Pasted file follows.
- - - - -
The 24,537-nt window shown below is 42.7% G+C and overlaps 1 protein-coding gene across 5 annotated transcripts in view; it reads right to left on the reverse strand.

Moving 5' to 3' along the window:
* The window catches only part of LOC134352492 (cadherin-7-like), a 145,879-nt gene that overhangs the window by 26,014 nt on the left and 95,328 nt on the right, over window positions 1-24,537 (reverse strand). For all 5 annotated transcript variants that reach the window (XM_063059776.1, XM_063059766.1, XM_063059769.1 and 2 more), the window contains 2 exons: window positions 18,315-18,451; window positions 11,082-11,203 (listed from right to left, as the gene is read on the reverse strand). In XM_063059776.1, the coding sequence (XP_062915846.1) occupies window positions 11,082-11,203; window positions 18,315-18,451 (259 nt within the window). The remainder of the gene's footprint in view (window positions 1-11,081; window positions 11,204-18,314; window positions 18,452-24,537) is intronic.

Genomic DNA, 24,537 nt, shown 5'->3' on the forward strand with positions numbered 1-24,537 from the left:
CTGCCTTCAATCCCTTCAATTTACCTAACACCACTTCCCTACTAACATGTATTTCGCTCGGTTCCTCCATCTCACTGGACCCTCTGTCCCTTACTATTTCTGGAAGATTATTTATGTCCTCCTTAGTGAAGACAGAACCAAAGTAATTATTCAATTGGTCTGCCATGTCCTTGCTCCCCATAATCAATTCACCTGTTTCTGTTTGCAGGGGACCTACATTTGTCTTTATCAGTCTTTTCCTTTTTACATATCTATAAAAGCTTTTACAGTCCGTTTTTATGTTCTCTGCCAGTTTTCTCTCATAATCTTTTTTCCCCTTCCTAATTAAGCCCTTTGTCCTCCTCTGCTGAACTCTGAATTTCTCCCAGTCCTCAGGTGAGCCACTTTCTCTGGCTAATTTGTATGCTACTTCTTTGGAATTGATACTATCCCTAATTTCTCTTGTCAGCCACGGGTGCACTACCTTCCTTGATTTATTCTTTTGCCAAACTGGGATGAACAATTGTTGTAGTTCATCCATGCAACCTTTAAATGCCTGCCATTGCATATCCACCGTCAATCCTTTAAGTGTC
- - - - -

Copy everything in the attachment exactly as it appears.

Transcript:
The 24,537-nt window shown below is 42.7% G+C and overlaps 1 protein-coding gene across 5 annotated transcripts in view; it reads right to left on the reverse strand.

Moving 5' to 3' along the window:
* The window catches only part of LOC134352492 (cadherin-7-like), a 145,879-nt gene that overhangs the window by 26,014 nt on the left and 95,328 nt on the right, over window positions 1-24,537 (reverse strand). For all 5 annotated transcript variants that reach the window (XM_063059776.1, XM_063059766.1, XM_063059769.1 and 2 more), the window contains 2 exons: window positions 18,315-18,451; window positions 11,082-11,203 (listed from right to left, as the gene is read on the reverse strand). In XM_063059776.1, the coding sequence (XP_062915846.1) occupies window positions 11,082-11,203; window positions 18,315-18,451 (259 nt within the window). The remainder of the gene's footprint in view (window positions 1-11,081; window positions 11,204-18,314; window positions 18,452-24,537) is intronic.

Genomic DNA, 24,537 nt, shown 5'->3' on the forward strand with positions numbered 1-24,537 from the left:
CTGCCTTCAATCCCTTCAATTTACCTAACACCACTTCCCTACTAACATGTATTTCGCTCGGTTCCTCCATCTCACTGGACCCTCTGTCCCTTACTATTTCTGGAAGATTATTTATGTCCTCCTTAGTGAAGACAGAACCAAAGTAATTATTCAATTGGTCTGCCATGTCCTTGCTCCCCATAATCAATTCACCTGTTTCTGTTTGCAGGGGACCTACATTTGTCTTTATCAGTCTTTTCCTTTTTACATATCTATAAAAGCTTTTACAGTCCGTTTTTATGTTCTCTGCCAGTTTTCTCTCATAATCTTTTTTCCCCTTCCTAATTAAGCCCTTTGTCCTCCTCTGCTGAACTCTGAATTTCTCCCAGTCCTCAGGTGAGCCACTTTCTCTGGCTAATTTGTATGCTACTTCTTTGGAATTGATACTATCCCTAATTTCTCTTGTCAGCCACGGGTGCACTACCTTCCTTGATTTATTCTTTTGCCAAACTGGGATGAACAATTGTTGTAGTTCATCCATGCAACCTTTAAATGCCTGCCATTGCATATCCACCGTCAATCCTTTAAGTGTC